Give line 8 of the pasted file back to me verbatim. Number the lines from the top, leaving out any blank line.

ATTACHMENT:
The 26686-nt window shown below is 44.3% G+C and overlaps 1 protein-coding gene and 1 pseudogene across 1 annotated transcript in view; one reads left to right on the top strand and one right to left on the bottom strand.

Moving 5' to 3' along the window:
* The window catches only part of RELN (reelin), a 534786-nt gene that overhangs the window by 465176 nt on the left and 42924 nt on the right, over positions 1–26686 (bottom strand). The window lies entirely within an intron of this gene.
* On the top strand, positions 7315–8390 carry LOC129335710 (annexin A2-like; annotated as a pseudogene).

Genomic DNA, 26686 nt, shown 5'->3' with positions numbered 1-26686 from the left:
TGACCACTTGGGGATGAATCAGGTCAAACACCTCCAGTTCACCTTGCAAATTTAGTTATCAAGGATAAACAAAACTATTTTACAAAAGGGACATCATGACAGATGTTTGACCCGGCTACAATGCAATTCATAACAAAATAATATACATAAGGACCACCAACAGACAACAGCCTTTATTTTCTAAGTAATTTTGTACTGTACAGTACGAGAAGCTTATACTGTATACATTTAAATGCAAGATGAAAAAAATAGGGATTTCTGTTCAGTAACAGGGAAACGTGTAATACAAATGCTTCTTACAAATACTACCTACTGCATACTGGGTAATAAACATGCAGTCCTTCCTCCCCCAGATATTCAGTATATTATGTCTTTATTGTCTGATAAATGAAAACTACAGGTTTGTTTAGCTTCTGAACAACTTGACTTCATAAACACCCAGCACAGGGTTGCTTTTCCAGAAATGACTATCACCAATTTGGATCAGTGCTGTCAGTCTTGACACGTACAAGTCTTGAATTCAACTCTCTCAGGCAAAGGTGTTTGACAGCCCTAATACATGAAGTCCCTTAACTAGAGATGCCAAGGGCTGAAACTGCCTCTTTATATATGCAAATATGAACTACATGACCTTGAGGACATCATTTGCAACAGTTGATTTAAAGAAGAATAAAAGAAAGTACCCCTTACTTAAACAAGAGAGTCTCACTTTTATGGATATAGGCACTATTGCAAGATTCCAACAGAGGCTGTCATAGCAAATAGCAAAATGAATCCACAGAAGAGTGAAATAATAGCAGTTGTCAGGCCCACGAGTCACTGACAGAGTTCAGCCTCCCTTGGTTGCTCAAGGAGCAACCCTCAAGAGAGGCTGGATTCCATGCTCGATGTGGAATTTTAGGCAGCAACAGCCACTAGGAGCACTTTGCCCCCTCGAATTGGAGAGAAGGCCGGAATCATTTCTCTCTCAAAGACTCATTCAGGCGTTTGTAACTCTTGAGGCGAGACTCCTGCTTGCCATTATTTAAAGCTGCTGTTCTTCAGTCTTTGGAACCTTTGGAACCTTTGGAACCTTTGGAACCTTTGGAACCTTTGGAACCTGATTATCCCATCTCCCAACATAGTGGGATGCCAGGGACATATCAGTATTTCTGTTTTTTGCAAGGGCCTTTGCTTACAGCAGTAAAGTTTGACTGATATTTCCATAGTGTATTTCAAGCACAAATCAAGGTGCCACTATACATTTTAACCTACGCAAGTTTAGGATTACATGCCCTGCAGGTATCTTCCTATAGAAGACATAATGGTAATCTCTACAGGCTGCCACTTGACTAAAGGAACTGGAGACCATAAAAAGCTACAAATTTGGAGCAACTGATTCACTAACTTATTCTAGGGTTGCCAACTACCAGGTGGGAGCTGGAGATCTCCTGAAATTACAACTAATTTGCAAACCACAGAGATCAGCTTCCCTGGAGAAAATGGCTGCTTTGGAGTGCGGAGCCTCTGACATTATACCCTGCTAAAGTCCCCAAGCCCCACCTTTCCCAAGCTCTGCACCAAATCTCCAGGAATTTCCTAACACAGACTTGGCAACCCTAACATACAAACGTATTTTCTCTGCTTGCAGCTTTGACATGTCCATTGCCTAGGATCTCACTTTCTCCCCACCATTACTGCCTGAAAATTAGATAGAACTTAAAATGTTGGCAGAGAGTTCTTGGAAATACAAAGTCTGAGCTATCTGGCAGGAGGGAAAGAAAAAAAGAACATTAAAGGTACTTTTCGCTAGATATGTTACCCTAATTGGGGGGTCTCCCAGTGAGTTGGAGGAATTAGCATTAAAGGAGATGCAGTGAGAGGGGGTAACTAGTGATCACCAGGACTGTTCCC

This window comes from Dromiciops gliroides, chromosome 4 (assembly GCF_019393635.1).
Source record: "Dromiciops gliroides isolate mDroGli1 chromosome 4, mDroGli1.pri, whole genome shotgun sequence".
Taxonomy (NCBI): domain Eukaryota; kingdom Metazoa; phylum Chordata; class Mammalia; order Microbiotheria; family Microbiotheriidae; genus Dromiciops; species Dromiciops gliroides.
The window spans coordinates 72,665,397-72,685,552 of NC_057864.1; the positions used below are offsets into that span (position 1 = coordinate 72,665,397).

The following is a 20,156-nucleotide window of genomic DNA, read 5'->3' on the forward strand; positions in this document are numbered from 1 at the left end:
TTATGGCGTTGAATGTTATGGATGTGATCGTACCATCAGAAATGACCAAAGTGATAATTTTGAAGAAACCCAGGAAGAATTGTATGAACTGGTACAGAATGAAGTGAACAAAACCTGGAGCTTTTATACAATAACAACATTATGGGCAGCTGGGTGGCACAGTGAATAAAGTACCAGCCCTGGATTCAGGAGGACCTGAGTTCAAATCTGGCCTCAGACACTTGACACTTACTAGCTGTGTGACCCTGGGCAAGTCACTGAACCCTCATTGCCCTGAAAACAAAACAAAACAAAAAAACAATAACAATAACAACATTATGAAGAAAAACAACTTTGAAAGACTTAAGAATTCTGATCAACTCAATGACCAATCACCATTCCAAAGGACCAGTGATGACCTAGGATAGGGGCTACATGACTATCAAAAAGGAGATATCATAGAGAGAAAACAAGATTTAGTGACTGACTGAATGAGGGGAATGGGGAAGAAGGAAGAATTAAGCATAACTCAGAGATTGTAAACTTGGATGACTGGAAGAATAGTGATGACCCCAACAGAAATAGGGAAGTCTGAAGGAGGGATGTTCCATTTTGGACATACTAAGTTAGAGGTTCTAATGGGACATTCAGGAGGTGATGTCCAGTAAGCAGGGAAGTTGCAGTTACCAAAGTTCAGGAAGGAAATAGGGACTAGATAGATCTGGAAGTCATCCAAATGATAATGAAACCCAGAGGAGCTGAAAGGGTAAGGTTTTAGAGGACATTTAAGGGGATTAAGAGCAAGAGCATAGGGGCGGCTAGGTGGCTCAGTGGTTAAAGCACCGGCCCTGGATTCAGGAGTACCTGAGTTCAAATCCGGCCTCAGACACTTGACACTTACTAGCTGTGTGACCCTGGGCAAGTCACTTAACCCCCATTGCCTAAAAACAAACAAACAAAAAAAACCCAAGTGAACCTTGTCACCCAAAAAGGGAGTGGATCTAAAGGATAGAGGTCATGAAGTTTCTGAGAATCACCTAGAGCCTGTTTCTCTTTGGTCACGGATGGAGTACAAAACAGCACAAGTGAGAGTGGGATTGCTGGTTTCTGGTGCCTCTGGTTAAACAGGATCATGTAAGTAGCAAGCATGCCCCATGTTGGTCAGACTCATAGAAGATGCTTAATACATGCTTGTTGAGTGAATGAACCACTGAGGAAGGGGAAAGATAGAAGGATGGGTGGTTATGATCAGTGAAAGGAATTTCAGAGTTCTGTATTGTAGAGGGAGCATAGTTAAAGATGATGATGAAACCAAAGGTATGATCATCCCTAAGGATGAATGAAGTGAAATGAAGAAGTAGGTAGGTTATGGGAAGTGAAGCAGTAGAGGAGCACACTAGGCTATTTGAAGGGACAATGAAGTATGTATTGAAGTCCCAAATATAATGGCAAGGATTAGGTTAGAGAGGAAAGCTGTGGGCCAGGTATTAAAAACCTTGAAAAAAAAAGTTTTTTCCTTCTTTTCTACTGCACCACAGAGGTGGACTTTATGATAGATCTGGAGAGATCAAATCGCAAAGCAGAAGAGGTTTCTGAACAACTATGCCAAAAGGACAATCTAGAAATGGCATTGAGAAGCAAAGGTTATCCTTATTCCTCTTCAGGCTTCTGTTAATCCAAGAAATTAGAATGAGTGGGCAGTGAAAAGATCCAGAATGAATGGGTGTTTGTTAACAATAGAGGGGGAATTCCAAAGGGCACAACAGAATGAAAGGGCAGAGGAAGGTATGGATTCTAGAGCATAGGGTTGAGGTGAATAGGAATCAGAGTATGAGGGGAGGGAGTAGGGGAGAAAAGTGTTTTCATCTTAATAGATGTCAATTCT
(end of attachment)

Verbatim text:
Source record: "Dromiciops gliroides isolate mDroGli1 chromosome 4, mDroGli1.pri, whole genome shotgun sequence".